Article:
One, Two, Three, Stretch!
To increase muscle flexibility with the active-isolated technique, you use the opposite muscle to do the work. You can do it as hard as you want and nothing bad will happen, because you can't injure the muscle unless you hold it for more than two seconds. If you hold it less than two seconds, you can get a nice stretch but a two-second stretch isn't going to be effective. So, do lots of them, 10, 20, 30 repetitions for one stretch. Over time, it has a profound effect in lenghthening muscles.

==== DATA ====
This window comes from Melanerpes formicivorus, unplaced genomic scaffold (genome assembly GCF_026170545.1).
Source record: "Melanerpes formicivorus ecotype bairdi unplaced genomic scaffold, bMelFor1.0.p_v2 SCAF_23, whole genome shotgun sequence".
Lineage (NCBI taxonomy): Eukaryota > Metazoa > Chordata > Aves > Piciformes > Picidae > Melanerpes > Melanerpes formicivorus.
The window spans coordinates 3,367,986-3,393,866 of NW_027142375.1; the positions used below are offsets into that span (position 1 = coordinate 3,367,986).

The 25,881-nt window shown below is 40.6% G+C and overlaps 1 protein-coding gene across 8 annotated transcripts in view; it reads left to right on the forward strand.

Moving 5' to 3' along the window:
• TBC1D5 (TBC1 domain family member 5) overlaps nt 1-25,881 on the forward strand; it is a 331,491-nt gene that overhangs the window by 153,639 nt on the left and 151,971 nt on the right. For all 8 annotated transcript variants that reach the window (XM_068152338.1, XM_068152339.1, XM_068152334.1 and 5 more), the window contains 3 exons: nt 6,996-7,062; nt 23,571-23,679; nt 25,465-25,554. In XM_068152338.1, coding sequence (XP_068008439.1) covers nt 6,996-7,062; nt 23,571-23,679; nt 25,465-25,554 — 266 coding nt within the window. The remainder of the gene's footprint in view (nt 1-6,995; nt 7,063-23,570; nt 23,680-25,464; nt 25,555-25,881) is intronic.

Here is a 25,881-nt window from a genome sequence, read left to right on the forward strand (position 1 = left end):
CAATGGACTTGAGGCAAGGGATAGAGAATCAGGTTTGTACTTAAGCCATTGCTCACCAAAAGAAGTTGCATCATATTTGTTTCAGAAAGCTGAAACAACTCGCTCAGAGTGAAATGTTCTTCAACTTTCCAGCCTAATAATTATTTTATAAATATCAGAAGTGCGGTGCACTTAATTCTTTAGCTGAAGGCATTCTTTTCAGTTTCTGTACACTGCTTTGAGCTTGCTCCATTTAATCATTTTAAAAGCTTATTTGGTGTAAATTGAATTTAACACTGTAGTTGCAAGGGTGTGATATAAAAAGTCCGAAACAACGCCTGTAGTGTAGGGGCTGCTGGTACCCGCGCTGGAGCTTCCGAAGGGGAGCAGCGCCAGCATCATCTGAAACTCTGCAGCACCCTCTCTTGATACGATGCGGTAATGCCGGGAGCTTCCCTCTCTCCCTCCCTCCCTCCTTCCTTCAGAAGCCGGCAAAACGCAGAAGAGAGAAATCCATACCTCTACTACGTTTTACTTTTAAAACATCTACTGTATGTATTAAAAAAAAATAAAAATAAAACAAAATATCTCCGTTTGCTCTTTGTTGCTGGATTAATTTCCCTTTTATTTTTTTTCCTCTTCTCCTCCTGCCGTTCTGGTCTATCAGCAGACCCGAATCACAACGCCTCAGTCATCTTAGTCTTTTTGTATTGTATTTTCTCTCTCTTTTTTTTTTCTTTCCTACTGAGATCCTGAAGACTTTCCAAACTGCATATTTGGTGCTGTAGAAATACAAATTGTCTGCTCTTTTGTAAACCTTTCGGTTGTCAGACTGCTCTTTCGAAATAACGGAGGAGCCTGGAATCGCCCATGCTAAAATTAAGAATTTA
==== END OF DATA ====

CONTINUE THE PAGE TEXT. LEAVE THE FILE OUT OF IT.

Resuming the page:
"At first it was kind of hard," admitted Elizabeth Robe, a University of Missouri track and field performer. "But then, when you started doing it more often, you start to see the improvements. It helps. It's helped me to become more flexible."
The confusing concept is, you don't feel it. There's no "burn," no tightening. If science didn't tell us differently, you wouldn't think you were doing anything. In this stretch, range of improvement is so small, day-to-day, session-by-session, you don't notice it. And, the new approach to stretching isn't just for athletes. It's proved to effectively treat chronic back pain and carpal tunnel syndrome, as well as knee, hip and ankle pain.